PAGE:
6. Other Reference: Any additional reference numbers related to the shipment can be mentioned here.
7. Country of Origin: This is where the goods were originally made.
8. Country of Final Destination: This is where the goods ultimately go.
9. Vessel/Flight: Mention the name of the ship or flight used for transportation, and always include the voyage number if it's a ship.
10. Pre Carriage By: This tells how the goods were moved to the port of loading, whether by road, rail, air, or sea.
11. Place of Receipt: This is where the carrier receives the goods after customs procedures. If customs clearance is done near the port, it's the same as the port of loading.
12. Port of Loading: Specify the port where the goods are loaded onto a ship or aircraft.
13. Port of Discharge: This is where the goods are unloaded from the ship or aircraft to be delivered to the buyer.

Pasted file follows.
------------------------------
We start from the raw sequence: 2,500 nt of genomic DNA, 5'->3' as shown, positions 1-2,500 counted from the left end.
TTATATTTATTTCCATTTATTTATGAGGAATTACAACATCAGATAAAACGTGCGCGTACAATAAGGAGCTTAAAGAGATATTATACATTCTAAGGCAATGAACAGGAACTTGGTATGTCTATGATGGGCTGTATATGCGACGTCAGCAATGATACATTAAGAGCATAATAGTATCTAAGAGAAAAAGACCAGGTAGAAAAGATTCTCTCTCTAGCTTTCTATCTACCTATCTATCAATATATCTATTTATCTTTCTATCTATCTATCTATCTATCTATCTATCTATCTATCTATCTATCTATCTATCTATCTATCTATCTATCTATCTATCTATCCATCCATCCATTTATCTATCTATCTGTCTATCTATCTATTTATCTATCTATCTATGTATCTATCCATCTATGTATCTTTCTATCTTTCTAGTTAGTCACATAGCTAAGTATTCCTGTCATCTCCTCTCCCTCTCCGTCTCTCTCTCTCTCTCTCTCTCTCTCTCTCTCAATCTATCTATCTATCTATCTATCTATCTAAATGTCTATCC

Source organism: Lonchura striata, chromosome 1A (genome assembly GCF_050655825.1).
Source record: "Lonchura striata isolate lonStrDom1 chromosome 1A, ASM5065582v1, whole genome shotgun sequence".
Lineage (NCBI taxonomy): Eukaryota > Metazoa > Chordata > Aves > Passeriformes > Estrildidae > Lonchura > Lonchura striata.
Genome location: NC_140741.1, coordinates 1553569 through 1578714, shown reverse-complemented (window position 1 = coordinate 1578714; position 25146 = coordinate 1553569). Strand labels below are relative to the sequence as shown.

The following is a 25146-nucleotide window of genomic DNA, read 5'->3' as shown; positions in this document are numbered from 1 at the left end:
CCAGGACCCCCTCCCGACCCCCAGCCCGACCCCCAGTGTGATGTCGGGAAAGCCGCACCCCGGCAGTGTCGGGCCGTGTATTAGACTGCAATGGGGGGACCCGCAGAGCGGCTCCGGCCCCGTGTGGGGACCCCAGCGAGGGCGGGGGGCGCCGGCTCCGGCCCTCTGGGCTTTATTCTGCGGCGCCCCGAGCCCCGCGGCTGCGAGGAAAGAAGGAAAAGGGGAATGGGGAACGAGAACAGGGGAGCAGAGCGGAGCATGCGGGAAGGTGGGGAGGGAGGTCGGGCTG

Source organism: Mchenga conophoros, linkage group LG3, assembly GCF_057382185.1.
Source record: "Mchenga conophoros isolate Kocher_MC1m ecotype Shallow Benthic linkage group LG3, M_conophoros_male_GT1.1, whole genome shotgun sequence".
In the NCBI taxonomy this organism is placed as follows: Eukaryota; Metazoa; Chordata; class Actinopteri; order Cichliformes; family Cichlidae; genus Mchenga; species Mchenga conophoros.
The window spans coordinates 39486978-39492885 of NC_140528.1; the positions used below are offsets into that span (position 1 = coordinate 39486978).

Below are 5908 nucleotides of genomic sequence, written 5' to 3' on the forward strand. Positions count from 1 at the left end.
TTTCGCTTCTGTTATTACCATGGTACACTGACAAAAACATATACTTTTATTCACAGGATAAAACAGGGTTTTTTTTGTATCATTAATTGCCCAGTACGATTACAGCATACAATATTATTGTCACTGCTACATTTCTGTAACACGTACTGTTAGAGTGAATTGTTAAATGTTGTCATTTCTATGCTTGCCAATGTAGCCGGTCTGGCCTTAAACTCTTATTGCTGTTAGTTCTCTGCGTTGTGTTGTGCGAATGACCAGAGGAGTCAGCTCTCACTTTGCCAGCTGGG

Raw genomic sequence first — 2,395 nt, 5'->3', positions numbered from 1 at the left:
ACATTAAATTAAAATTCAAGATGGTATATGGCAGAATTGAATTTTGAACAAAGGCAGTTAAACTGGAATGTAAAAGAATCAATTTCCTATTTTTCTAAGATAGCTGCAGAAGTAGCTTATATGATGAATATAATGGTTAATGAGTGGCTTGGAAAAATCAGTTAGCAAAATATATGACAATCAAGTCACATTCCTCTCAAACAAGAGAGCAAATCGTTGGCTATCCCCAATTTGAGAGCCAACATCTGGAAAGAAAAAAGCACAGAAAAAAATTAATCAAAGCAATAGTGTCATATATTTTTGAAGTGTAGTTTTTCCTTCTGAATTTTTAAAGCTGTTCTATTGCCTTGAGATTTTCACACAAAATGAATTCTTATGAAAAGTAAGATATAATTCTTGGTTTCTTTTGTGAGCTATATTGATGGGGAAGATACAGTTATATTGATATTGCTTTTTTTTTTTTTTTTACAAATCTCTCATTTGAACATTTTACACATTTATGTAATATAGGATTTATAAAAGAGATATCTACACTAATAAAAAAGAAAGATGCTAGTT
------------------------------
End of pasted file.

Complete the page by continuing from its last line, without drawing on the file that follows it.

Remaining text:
14. Place of Delivery: If the buyer is far from the port of discharge, you may mention where the goods need to be delivered.
15. Terms of Delivery & Terms of Payment: Mention the agreed-upon terms of delivery (like FOB) and payment (like LC).
16. Marks and Numbers: This is about the marks and serial numbers on each package for identification.
17. Number and Kind of Packages: Mention how many packages there are and what type, like pallets, boxes, or drums.
18. Description of Goods: Describe the goods you're shipping. Accuracy is crucial, especially if there's a letter of credit involved.